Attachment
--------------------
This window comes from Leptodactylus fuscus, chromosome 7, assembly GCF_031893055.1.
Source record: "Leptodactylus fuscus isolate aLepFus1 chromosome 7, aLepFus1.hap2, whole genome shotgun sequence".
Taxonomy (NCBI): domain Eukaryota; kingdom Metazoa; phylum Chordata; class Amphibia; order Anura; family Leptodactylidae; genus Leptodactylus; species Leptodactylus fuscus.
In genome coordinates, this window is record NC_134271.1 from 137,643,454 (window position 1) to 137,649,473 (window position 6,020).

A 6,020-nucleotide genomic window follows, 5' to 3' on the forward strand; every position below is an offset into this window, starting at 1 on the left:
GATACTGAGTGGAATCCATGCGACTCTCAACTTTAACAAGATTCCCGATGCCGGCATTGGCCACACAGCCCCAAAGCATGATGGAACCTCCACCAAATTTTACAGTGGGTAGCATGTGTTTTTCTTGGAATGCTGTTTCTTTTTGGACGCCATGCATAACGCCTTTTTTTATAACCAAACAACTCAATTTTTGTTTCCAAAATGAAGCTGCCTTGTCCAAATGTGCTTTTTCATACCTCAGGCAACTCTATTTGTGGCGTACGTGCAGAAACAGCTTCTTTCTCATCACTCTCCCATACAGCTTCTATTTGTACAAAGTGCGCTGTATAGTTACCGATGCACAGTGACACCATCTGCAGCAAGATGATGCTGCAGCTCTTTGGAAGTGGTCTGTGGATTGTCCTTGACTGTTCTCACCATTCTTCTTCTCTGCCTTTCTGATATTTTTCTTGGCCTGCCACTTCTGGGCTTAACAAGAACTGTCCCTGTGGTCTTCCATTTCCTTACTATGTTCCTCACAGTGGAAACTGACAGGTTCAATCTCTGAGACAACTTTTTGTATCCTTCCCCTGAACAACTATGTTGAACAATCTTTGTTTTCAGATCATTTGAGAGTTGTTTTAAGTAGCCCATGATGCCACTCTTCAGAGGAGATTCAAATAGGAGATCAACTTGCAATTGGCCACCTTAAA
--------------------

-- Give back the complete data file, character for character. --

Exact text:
This window comes from Leptodactylus fuscus, chromosome 7, assembly GCF_031893055.1.
Source record: "Leptodactylus fuscus isolate aLepFus1 chromosome 7, aLepFus1.hap2, whole genome shotgun sequence".
Taxonomy (NCBI): domain Eukaryota; kingdom Metazoa; phylum Chordata; class Amphibia; order Anura; family Leptodactylidae; genus Leptodactylus; species Leptodactylus fuscus.
In genome coordinates, this window is record NC_134271.1 from 137,643,454 (window position 1) to 137,649,473 (window position 6,020).

A 6,020-nucleotide genomic window follows, 5' to 3' on the forward strand; every position below is an offset into this window, starting at 1 on the left:
GATACTGAGTGGAATCCATGCGACTCTCAACTTTAACAAGATTCCCGATGCCGGCATTGGCCACACAGCCCCAAAGCATGATGGAACCTCCACCAAATTTTACAGTGGGTAGCATGTGTTTTTCTTGGAATGCTGTTTCTTTTTGGACGCCATGCATAACGCCTTTTTTTATAACCAAACAACTCAATTTTTGTTTCCAAAATGAAGCTGCCTTGTCCAAATGTGCTTTTTCATACCTCAGGCAACTCTATTTGTGGCGTACGTGCAGAAACAGCTTCTTTCTCATCACTCTCCCATACAGCTTCTATTTGTACAAAGTGCGCTGTATAGTTACCGATGCACAGTGACACCATCTGCAGCAAGATGATGCTGCAGCTCTTTGGAAGTGGTCTGTGGATTGTCCTTGACTGTTCTCACCATTCTTCTTCTCTGCCTTTCTGATATTTTTCTTGGCCTGCCACTTCTGGGCTTAACAAGAACTGTCCCTGTGGTCTTCCATTTCCTTACTATGTTCCTCACAGTGGAAACTGACAGGTTCAATCTCTGAGACAACTTTTTGTATCCTTCCCCTGAACAACTATGTTGAACAATCTTTGTTTTCAGATCATTTGAGAGTTGTTTTAAGTAGCCCATGATGCCACTCTTCAGAGGAGATTCAAATAGGAGATCAACTTGCAATTGGCCACCTTAAA